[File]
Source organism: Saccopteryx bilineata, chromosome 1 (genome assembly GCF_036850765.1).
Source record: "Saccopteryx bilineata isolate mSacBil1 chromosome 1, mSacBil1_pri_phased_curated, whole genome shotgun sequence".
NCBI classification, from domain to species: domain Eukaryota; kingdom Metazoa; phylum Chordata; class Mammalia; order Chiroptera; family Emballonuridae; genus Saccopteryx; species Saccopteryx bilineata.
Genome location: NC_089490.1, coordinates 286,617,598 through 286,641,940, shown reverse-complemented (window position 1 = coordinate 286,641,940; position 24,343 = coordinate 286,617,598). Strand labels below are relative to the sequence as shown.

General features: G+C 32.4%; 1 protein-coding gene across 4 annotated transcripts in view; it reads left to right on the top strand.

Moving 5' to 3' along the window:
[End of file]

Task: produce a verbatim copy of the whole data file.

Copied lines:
Source organism: Saccopteryx bilineata, chromosome 1 (genome assembly GCF_036850765.1).
Source record: "Saccopteryx bilineata isolate mSacBil1 chromosome 1, mSacBil1_pri_phased_curated, whole genome shotgun sequence".
NCBI classification, from domain to species: domain Eukaryota; kingdom Metazoa; phylum Chordata; class Mammalia; order Chiroptera; family Emballonuridae; genus Saccopteryx; species Saccopteryx bilineata.
Genome location: NC_089490.1, coordinates 286,617,598 through 286,641,940, shown reverse-complemented (window position 1 = coordinate 286,641,940; position 24,343 = coordinate 286,617,598). Strand labels below are relative to the sequence as shown.

General features: G+C 32.4%; 1 protein-coding gene across 4 annotated transcripts in view; it reads left to right on the top strand.

Moving 5' to 3' along the window: